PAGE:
Denver and other cities are suing Gov. Jared Polis over taxes and power

Here’s why.
3 min. read
Gov. Jared Polis holds a press conference on COVID-19 at the Governor’s Mansion in Capitol Hill. Nov. 17, 2020.
Kevin J. Beaty/Denverite

On Thursday, Denver, Boulder, Pueblo, Westminster and Commerce City filed a lawsuit against the State of Colorado and Gov. Jared Polis.

Their argument: The state should butt out of these home-rule cities' decisions on who to tax. In this case, the municipalities want to levy sales-and-use taxes on construction supplies used to build schools, something prohibited at the state level.

Why is this issue coming up now?

The whole flap is over House Bill 22-1024, which Polis signed in April and which goes into effect in August. The law tells home-rule cities that they have to quit levying taxes on construction supplies used to build and improve public schools. The goal of the law is to make it cheaper to build and fix schools to improve education.

But home-rule cities, which have a charter that allows them to set their own rules and taxes, don't like the state trying to take away their local power.

Why does this matter to Denver?

At the state level, sales and use taxes are not levied on construction materials when they're used for public works projects like roads and schools.

This new law undermines Denver's and other home-rule cities' constitutionally protected ability to establish local tax rules that differ from state policy, argued Denver's City Attorney Kristen Bronson. These cities want to decide who they can tax without the state government setting their agenda -- even when it comes to public-school construction.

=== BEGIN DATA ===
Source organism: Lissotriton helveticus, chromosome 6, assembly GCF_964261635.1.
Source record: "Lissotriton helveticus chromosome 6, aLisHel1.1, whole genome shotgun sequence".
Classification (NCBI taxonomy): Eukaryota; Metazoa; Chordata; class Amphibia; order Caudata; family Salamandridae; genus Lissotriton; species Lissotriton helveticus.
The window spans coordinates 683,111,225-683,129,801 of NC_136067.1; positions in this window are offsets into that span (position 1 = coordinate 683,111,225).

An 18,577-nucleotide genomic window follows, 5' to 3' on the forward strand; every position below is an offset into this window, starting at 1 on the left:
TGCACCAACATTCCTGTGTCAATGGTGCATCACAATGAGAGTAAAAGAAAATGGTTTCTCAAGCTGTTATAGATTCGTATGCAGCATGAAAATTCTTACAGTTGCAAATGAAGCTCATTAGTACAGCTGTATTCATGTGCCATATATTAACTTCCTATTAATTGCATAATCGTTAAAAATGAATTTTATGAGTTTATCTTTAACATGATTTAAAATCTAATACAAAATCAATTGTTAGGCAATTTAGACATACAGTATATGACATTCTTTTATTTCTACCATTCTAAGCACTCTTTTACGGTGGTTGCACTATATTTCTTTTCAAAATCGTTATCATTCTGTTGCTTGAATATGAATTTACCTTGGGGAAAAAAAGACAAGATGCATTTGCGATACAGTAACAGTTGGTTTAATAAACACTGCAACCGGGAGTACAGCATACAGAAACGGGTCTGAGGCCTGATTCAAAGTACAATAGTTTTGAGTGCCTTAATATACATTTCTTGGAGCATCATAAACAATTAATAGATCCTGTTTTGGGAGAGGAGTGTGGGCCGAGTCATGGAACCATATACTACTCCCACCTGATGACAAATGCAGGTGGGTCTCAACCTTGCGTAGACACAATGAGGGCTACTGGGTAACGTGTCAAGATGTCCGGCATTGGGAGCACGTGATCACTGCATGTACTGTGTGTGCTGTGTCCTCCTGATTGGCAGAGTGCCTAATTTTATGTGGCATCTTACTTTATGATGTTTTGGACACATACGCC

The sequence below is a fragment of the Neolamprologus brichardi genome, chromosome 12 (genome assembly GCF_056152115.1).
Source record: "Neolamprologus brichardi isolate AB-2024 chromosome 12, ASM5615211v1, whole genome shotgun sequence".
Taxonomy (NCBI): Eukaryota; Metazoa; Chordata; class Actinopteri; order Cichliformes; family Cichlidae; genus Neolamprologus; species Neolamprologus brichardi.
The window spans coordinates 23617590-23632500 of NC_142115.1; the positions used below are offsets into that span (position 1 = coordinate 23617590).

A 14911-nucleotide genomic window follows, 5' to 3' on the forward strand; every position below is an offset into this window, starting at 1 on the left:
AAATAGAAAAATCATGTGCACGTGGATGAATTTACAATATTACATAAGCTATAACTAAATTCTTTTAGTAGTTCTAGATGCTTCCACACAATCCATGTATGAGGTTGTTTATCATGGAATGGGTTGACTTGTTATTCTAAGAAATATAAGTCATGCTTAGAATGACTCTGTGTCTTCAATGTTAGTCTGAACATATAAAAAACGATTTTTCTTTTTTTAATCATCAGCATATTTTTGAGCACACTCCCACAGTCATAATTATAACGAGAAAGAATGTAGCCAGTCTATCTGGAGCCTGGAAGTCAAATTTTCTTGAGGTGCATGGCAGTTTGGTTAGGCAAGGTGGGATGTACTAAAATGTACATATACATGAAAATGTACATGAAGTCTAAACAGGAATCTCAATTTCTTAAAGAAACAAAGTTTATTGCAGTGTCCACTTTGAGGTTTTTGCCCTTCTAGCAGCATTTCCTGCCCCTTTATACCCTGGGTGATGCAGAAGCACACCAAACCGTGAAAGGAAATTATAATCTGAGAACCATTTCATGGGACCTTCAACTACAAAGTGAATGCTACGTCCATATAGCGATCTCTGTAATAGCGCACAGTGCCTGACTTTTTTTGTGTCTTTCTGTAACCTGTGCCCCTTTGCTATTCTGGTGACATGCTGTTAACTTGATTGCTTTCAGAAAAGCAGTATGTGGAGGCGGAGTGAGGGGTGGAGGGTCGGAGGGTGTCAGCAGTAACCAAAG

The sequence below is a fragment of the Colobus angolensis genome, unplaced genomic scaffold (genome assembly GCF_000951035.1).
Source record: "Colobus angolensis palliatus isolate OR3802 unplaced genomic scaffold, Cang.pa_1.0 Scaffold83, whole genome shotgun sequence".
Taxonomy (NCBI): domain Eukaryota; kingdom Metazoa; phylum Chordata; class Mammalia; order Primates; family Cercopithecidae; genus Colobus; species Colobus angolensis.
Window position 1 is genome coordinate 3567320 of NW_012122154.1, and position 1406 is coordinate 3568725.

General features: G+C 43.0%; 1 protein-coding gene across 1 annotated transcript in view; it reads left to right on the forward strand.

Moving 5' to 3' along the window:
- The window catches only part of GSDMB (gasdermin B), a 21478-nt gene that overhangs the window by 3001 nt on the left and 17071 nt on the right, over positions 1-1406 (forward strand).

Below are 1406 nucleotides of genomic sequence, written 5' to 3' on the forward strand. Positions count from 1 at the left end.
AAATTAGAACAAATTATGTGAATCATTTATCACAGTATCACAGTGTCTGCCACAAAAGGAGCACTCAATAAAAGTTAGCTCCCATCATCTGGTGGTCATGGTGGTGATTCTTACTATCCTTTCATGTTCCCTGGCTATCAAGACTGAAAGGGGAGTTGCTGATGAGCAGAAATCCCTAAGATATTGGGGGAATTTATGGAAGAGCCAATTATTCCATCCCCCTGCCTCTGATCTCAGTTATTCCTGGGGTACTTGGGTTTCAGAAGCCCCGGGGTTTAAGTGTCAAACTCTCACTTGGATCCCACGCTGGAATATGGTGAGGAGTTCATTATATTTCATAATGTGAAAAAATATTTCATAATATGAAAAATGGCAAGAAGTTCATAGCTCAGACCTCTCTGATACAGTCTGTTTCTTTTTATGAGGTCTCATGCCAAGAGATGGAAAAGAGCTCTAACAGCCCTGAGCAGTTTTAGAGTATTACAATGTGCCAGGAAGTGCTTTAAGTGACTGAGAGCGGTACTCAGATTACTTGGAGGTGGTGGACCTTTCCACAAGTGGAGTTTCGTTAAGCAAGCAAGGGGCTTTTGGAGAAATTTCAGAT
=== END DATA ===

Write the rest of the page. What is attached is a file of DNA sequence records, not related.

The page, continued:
Denver City Attorney Kristin M. Brons, May 11, 2017. (Kevin J. Beaty/Denverite)

"The authority to levy sales and use taxes to raise revenue is the heart of home rule municipalities and a critical function of municipal operations," said Bronson. "HB 22-1024 unlawfully intrudes on the Colorado Constitution, and the residents of home rule municipalities have the full right of self-governance in local and municipal matters."

Of Colorado's dozens of home-rule municipalities that control taxation, Denver, Boulder, Commerce City, Pueblo and Westminster do not waive sales and use taxes on the sale of construction materials used in public schools. City officials say they need the money to keep municipal government running.

Every year, Denver brings in between $2 million and $4 million in revenue by taxing construction supplies used in the building and renovation of schools, according to Bronson's office.

From Polis's perspective, these cities need to quit making it more expensive to build schools.

"At a time of rising construction costs, it is ridiculous that Denver is trying to force schools to pay more," said Polis spokesperson Melissa Dworkin. "We should be doing more to reduce the costs of building classrooms and updating our schools with needed repairs and technology, and this tax exemption is a good start."

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